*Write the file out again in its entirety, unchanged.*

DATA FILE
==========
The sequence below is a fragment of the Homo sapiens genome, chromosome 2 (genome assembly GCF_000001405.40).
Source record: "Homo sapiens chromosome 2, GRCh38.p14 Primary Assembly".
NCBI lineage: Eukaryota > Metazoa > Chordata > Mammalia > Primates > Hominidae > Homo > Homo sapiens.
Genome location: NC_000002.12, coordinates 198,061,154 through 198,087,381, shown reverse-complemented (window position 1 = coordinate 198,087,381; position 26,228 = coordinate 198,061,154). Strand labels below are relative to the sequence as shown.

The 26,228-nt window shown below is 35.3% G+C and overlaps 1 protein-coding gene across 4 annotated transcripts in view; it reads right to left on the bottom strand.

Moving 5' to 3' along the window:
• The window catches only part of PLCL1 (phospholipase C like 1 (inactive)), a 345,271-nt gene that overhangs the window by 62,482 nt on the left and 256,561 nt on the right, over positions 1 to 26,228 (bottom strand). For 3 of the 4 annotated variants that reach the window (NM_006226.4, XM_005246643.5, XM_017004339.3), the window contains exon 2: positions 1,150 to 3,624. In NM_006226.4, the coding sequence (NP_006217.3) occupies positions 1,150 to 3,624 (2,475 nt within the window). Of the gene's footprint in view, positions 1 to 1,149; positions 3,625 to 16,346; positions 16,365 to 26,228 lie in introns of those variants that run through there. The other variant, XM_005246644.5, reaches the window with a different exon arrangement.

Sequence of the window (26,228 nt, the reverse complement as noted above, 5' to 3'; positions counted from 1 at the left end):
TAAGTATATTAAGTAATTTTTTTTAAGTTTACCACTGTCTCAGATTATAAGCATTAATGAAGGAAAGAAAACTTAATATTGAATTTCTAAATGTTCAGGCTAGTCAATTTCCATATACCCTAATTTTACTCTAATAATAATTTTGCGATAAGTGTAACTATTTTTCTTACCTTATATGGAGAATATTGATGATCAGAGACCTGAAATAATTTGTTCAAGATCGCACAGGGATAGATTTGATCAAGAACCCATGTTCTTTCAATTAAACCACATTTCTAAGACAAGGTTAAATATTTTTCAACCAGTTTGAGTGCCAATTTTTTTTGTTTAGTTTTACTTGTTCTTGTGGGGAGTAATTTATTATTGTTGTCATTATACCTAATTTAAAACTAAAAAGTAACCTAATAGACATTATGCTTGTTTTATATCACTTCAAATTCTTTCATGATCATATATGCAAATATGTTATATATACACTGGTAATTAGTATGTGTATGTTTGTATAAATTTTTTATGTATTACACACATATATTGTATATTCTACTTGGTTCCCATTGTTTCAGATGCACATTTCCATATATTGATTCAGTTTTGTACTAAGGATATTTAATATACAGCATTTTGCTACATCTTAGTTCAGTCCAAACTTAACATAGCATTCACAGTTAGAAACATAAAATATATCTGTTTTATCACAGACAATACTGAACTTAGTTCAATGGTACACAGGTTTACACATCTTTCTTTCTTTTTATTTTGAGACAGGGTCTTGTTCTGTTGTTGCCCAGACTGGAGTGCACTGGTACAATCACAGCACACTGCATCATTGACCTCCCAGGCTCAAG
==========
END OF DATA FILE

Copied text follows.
The sequence below is a fragment of the Homo sapiens genome, chromosome 2 (genome assembly GCF_000001405.40).
Source record: "Homo sapiens chromosome 2, GRCh38.p14 Primary Assembly".
NCBI lineage: Eukaryota > Metazoa > Chordata > Mammalia > Primates > Hominidae > Homo > Homo sapiens.
Genome location: NC_000002.12, coordinates 198,061,154 through 198,087,381, shown reverse-complemented (window position 1 = coordinate 198,087,381; position 26,228 = coordinate 198,061,154). Strand labels below are relative to the sequence as shown.

The 26,228-nt window shown below is 35.3% G+C and overlaps 1 protein-coding gene across 4 annotated transcripts in view; it reads right to left on the bottom strand.

Moving 5' to 3' along the window:
• The window catches only part of PLCL1 (phospholipase C like 1 (inactive)), a 345,271-nt gene that overhangs the window by 62,482 nt on the left and 256,561 nt on the right, over positions 1 to 26,228 (bottom strand). For 3 of the 4 annotated variants that reach the window (NM_006226.4, XM_005246643.5, XM_017004339.3), the window contains exon 2: positions 1,150 to 3,624. In NM_006226.4, the coding sequence (NP_006217.3) occupies positions 1,150 to 3,624 (2,475 nt within the window). Of the gene's footprint in view, positions 1 to 1,149; positions 3,625 to 16,346; positions 16,365 to 26,228 lie in introns of those variants that run through there. The other variant, XM_005246644.5, reaches the window with a different exon arrangement.

Sequence of the window (26,228 nt, the reverse complement as noted above, 5' to 3'; positions counted from 1 at the left end):
TAAGTATATTAAGTAATTTTTTTTAAGTTTACCACTGTCTCAGATTATAAGCATTAATGAAGGAAAGAAAACTTAATATTGAATTTCTAAATGTTCAGGCTAGTCAATTTCCATATACCCTAATTTTACTCTAATAATAATTTTGCGATAAGTGTAACTATTTTTCTTACCTTATATGGAGAATATTGATGATCAGAGACCTGAAATAATTTGTTCAAGATCGCACAGGGATAGATTTGATCAAGAACCCATGTTCTTTCAATTAAACCACATTTCTAAGACAAGGTTAAATATTTTTCAACCAGTTTGAGTGCCAATTTTTTTTGTTTAGTTTTACTTGTTCTTGTGGGGAGTAATTTATTATTGTTGTCATTATACCTAATTTAAAACTAAAAAGTAACCTAATAGACATTATGCTTGTTTTATATCACTTCAAATTCTTTCATGATCATATATGCAAATATGTTATATATACACTGGTAATTAGTATGTGTATGTTTGTATAAATTTTTTATGTATTACACACATATATTGTATATTCTACTTGGTTCCCATTGTTTCAGATGCACATTTCCATATATTGATTCAGTTTTGTACTAAGGATATTTAATATACAGCATTTTGCTACATCTTAGTTCAGTCCAAACTTAACATAGCATTCACAGTTAGAAACATAAAATATATCTGTTTTATCACAGACAATACTGAACTTAGTTCAATGGTACACAGGTTTACACATCTTTCTTTCTTTTTATTTTGAGACAGGGTCTTGTTCTGTTGTTGCCCAGACTGGAGTGCACTGGTACAATCACAGCACACTGCATCATTGACCTCCCAGGCTCAAG